The Fresh Loaf

News & Information for Amateur Bakers and Artisan Bread Enthusiasts

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debrose's picture
debrose

Old Newbie

I've been growing Poppa Bear for about 8 weeks. He has spawned Mama Bear, they in turn created Baby Bear, and a combination of all created Gen 3. I haven't used Baby or Gen 3 yet, but have some questions about Poppa...

This was a very simple, Emeril starter recipe - flour, water, yeast, sugar. For feeding, I've been using equal parts warm spring water and AP flour. Although I think I should be feeding more often (this is stored in the fridge), Poppa has been working pretty dependably for a straight-forward recipe - starter, bread flour, salt. A few weeks ago, we tried a whole-wheat version (subbed half the bread flour with whole-wheat) and, again, it seemed to rise preperly, although was a little close-grained after baking.

The other day, we experimented adding 1 T honey to the mix, plus a little extra AP flour as Poppa seemed kind of runny (I'm reading how to correct that currently). It seemed to have doubled (finger-poke). When it went into the oven it absolutely exploded. We bake on stones (unglazed tiles from Lowe's - awesome find!). I slashed the top, but the side actually split - a lot. That I'm sure can be corrected with deeper slashes on top. Again, though, the grain was VERY close.

Not being patient enough? It did grow in during the rise - oh yeah, this is a single-rise method. Any thoughts?

I baked bread a life-time ago, and have rediscovered the joy of having that fresh loaf come out of the oven. In the past few months, I have learned a lot - city water kills yeast, I ALWAYS used too much flour in that former life, and fresh-baked bread still makes my hips grow.

 

 

 

Mini Oven's picture
Mini Oven

what you're trying to say.   Do you want a more open crumb?  Mini Oven

Mike Avery's picture
Mike Avery

Personally, I don't recommend using bakers yeast to start a starter, but it's certainly dead by now.  I also don't recommend putting anything in the starter but flour and water.  It makes control easier.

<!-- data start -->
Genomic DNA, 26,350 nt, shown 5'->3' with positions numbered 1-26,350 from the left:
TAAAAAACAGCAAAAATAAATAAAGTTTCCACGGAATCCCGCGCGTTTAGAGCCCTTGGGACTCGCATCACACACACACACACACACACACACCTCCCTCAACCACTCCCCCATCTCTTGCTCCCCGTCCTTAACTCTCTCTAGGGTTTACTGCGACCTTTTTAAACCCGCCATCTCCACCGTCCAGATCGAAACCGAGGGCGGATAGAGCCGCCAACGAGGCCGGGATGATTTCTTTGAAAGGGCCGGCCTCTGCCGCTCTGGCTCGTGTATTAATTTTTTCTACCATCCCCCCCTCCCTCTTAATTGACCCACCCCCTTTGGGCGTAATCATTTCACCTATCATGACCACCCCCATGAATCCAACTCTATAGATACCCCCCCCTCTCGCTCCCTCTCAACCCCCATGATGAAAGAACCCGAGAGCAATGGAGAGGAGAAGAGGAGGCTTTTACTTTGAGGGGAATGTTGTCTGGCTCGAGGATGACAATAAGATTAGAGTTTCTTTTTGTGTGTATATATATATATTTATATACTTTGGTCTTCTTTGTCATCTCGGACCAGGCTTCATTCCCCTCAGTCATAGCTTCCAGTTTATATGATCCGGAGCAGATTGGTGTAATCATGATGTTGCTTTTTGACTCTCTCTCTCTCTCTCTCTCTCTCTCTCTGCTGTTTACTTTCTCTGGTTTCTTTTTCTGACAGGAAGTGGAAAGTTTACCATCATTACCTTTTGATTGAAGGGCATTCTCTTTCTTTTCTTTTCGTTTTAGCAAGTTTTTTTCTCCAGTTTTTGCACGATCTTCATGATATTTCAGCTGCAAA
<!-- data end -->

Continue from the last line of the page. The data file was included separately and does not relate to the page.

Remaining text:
That said, the explosion in the oven is called oven spring.  There are a number of explanations.  Some think the yeast, or sourdough, are having a last mad orgy of co2 production as they warm up.  Other's think the oven temperature is causing the co2 that is trapped in the dough to expand.  Whatever.

 

The part that is rarely disputed is that oven spring comes about when dough has not been allowed to fully rise.  A fully risen loaf rarely has much oven spring.

Whether oven spring is good or bad is a matter of taste.  The French feel that dough matures as it ferments, and that if you have lots of oven spring, you didn't get the full taste out of the flour and other ingredients and into the bread.  Many Americans like the way a loaf that exploded looks.

In any case, I'd work on getting your starter into a stable condition so you'll have a better idea of how long it will take to raise a loaf, and how much to use to get the rise you want.  And then I'd let the loaves rise a bit more.

I had this happen a lot in sourdough classes I taught... we'd use too much starter so the class could be over on-time.  And the loaves would tear themselves apart.  Now, I use a more appropriate amount of starter and class is over when class is over.

Mike

 

BROTKUNST's picture
BROTKUNST

I think I kind of lost you on the whole 'Poppa Bear' trail but I agree with Mike that water and flour is enough to get a barm going .. One may consider raisins or something to introduce some bacteria but sugar would not be on my list of considerations. Sugar is actually counterproductive for the yeast development. Sugar is at times added to a dough to sweeten the loaf or to promote a caramelization of the crust .. those formulas have to compensate for the effect of the sugar by adding more yeast.

The 'explosion' you describes comes of course from the fact that you dough still wanted to expand when it formed already a crust ... there is an array of possibilities that could create a situation like that. One of the reason could be that the stone (or tiles) was still too cold, delaying the ovenspring (a combination of shortlived more intense bacteria activity and the expansion of trapped gas bubbles before the gluten geletanizes) while the crust was already forming in a dry oven. The drying of the crust can be delayed by steaming the environment or by using a fire proof cover (e.g. La Cloche). Also if there is any chance that your dough did not have the same temperature all the way through (cold ingredients, lack of folding and fermentation time) you also may end up with an imbalance of expansion and crust development. Improper scoring may also let the expansion go it's own way ... On top of that, if you bake more than one loaf at a time, you'll have a lower temperature between the loafs - leading one or both possibly to 'explode' towards each other. Same applies when anything else is heating up next to your loaf.

Well, these are just some thoughts ...

BROTKUNST

debrose's picture
debrose

I'm thinking I need to start growing a new starter. Again, I used a recipe I found from Emeril.

 The first straight forwards loaves were great...it's during the experimentation that it just isn't working.

 I'll work on adding some moisture to the environment. I make sure the oven is preheated fully (thermometer on the stones). And, probably need to be a bit more patient. If I think it's fully risen...wait some more!

 Thanks for the tips!